How do you pick the right candidate for the job? It’s a question that has puzzled HR professionals for years. Unlike investments, debt, or taxes, you can’t put a number or grade on a person just by looking at their background — a fact that’s been proven over and over.
So, how can companies find the human capital they need in this era of high turnovers and copy-pasted CVs?
The first step is to understand how the problem originated. Between the end of WWII and the late 1970s, most companies limited their recruitment to entry-level positions while lateral ones were filled by already-employed workers whose track records and personalities were known.
Whenever Human Resources needed to fill a non-entry position, they did a job evaluation to determine its salary, requirements, and how it fit into the organization. After posting the ads, the department would screen each candidate using skill and IQ tests, background checks, and extensive interviews so they could get to know the candidate’s personality better. The process could last up to a week before the candidates got their response.
Fast forward to today and you’ll see that modern-day hiring practices have replaced the overseeing presence of the HR department — whose employees know the ins and out of a company — with the often out-of-touch, impersonal approach employed by recruitment agencies.
But despite the failure of the recruitment agency model – many of which end employing using poorly-trained subcontractors from India and the Philippines to do their job — almost two-thirds of all companies are outsourcing at least part of their recruitment processes to agencies.
How can you win this race to the bottom? It’s simple, really; just get out of it as fast as you can!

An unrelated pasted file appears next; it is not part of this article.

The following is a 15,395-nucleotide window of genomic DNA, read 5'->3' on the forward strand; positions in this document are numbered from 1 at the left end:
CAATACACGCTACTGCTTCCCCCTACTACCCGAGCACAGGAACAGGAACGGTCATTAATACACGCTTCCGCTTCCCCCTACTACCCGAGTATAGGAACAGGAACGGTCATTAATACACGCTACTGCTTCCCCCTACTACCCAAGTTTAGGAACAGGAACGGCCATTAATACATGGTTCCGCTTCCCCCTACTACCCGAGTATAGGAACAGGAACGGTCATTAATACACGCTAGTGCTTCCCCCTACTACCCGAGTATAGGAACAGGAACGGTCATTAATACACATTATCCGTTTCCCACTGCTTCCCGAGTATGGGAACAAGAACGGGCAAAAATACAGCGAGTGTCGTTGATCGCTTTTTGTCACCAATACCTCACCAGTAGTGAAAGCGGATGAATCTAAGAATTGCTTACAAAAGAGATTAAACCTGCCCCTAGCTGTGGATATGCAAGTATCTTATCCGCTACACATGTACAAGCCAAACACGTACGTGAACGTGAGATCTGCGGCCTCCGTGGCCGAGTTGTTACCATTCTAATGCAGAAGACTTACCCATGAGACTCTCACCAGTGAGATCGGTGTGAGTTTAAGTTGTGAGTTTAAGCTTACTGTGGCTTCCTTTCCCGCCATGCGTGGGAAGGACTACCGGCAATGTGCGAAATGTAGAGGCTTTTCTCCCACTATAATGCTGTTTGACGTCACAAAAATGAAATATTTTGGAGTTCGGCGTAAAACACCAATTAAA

Avoid falling for the trap of the automated interviewing systems, endless questionnaires, and keyword-searching algorithms sold by recruitment agencies and instead strive to engage with your candidates on a human level.
Rather than slogging through resumes — or let’s be honest: skimming through them — you should switch to more interview-heavy recruitment practices.
Don’t go ahead and fire all your ammo on the first round but instead structure the process through several days, taking your time to see how your candidates’ attitude and motivation levels change with each question. While you’re at it, use plenty of behavioral questions to find out if your candidate has the specific behaviors, knowledge, and skills you need, rather than getting the same empty “I think I’m ideal for this job because” type of replies.
Although you can never be 100% sure you found the right candidate, practicing this type of recruitment process will help you perfect your hiring practices and save your company valuable time and money. And, in the end, isn’t that what you are after?